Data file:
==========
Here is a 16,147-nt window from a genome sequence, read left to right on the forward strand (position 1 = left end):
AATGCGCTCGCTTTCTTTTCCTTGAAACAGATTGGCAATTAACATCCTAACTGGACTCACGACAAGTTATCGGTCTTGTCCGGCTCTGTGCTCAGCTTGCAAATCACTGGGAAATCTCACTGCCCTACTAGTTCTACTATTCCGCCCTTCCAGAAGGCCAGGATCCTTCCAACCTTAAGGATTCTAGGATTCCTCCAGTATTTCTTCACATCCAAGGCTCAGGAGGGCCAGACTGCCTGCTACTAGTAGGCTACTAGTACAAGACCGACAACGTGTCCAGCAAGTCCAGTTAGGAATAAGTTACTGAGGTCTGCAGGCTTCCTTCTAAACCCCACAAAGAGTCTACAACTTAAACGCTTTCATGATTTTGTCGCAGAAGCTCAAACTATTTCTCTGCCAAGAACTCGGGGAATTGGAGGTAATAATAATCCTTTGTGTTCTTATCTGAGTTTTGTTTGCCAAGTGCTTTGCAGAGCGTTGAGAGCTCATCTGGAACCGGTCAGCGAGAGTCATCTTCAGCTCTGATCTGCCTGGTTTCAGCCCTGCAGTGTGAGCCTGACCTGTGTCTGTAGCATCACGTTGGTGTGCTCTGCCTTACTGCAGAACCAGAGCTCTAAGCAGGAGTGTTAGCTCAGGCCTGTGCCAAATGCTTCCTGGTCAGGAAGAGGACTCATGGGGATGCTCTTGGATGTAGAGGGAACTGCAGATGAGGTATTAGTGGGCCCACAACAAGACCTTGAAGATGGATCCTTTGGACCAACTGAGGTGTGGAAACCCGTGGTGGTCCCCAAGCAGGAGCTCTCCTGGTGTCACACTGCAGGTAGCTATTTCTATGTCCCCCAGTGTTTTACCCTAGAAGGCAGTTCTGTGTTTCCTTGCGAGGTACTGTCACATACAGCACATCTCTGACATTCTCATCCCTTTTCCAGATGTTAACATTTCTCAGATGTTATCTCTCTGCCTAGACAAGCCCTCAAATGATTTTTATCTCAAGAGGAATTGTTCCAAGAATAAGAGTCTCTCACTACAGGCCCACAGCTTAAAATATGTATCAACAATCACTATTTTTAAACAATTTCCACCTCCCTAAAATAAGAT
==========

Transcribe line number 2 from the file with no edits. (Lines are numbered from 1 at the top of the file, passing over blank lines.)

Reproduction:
AATGCGCTCGCTTTCTTTTCCTTGAAACAGATTGGCAATTAACATCCTAACTGGACTCACGACAAGTTATCGGTCTTGTCCGGCTCTGTGCTCAGCTTGCAAATCACTGGGAAATCTCACTGCCCTACTAGTTCTACTATTCCGCCCTTCCAGAAGGCCAGGATCCTTCCAACCTTAAGGATTCTAGGATTCCTCCAGTATTTCTTCACATCCAAGGCTCAGGAGGGCCAGACTGCCTGCTACTAGTAGGCTACTAGTACAAGACCGACAACGTGTCCAGCAAGTCCAGTTAGGAATAAGTTACTGAGGTCTGCAGGCTTCCTTCTAAACCCCACAAAGAGTCTACAACTTAAACGCTTTCATGATTTTGTCGCAGAAGCTCAAACTATTTCTCTGCCAAGAACTCGGGGAATTGGAGGTAATAATAATCCTTTGTGTTCTTATCTGAGTTTTGTTTGCCAAGTGCTTTGCAGAGCGTTGAGAGCTCATCTGGAACCGGTCAGCGAGAGTCATCTTCAGCTCTGATCTGCCTGGTTTCAGCCCTGCAGTGTGAGCCTGACCTGTGTCTGTAGCATCACGTTGGTGTGCTCTGCCTTACTGCAGAACCAGAGCTCTAAGCAGGAGTGTTAGCTCAGGCCTGTGCCAAATGCTTCCTGGTCAGGAAGAGGACTCATGGGGATGCTCTTGGATGTAGAGGGAACTGCAGATGAGGTATTAGTGGGCCCACAACAAGACCTTGAAGATGGATCCTTTGGACCAACTGAGGTGTGGAAACCCGTGGTGGTCCCCAAGCAGGAGCTCTCCTGGTGTCACACTGCAGGTAGCTATTTCTATGTCCCCCAGTGTTTTACCCTAGAAGGCAGTTCTGTGTTTCCTTGCGAGGTACTGTCACATACAGCACATCTCTGACATTCTCATCCCTTTTCCAGATGTTAACATTTCTCAGATGTTATCTCTCTGCCTAGACAAGCCCTCAAATGATTTTTATCTCAAGAGGAATTGTTCCAAGAATAAGAGTCTCTCACTACAGGCCCACAGCTTAAAATATGTATCAACAATCACTATTTTTAAACAATTTCCACCTCCCTAAAATAAGAT